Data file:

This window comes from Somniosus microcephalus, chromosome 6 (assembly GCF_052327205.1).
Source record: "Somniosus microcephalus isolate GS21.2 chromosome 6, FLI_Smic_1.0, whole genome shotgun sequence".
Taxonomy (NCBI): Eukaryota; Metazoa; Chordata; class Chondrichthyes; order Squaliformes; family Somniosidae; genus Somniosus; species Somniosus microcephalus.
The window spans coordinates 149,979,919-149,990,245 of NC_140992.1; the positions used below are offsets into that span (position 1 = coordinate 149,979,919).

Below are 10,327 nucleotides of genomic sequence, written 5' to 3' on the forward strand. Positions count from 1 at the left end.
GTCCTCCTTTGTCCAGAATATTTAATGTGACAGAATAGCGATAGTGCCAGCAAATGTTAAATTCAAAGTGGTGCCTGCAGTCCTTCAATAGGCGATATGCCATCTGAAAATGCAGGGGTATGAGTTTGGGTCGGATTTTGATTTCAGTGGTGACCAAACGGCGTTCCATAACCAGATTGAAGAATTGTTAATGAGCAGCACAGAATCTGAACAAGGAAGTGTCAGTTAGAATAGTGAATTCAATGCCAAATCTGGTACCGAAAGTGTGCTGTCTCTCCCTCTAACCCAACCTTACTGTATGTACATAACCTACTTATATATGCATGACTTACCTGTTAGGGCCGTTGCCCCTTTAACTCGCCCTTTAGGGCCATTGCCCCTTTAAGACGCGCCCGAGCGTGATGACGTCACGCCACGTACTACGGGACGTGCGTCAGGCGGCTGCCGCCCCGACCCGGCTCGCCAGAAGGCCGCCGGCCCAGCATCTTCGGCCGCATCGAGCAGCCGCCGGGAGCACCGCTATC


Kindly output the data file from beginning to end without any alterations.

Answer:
This window comes from Somniosus microcephalus, chromosome 6 (assembly GCF_052327205.1).
Source record: "Somniosus microcephalus isolate GS21.2 chromosome 6, FLI_Smic_1.0, whole genome shotgun sequence".
Taxonomy (NCBI): Eukaryota; Metazoa; Chordata; class Chondrichthyes; order Squaliformes; family Somniosidae; genus Somniosus; species Somniosus microcephalus.
The window spans coordinates 149,979,919-149,990,245 of NC_140992.1; the positions used below are offsets into that span (position 1 = coordinate 149,979,919).

Below are 10,327 nucleotides of genomic sequence, written 5' to 3' on the forward strand. Positions count from 1 at the left end.
GTCCTCCTTTGTCCAGAATATTTAATGTGACAGAATAGCGATAGTGCCAGCAAATGTTAAATTCAAAGTGGTGCCTGCAGTCCTTCAATAGGCGATATGCCATCTGAAAATGCAGGGGTATGAGTTTGGGTCGGATTTTGATTTCAGTGGTGACCAAACGGCGTTCCATAACCAGATTGAAGAATTGTTAATGAGCAGCACAGAATCTGAACAAGGAAGTGTCAGTTAGAATAGTGAATTCAATGCCAAATCTGGTACCGAAAGTGTGCTGTCTCTCCCTCTAACCCAACCTTACTGTATGTACATAACCTACTTATATATGCATGACTTACCTGTTAGGGCCGTTGCCCCTTTAACTCGCCCTTTAGGGCCATTGCCCCTTTAAGACGCGCCCGAGCGTGATGACGTCACGCCACGTACTACGGGACGTGCGTCAGGCGGCTGCCGCCCCGACCCGGCTCGCCAGAAGGCCGCCGGCCCAGCATCTTCGGCCGCATCGAGCAGCCGCCGGGAGCACCGCTATC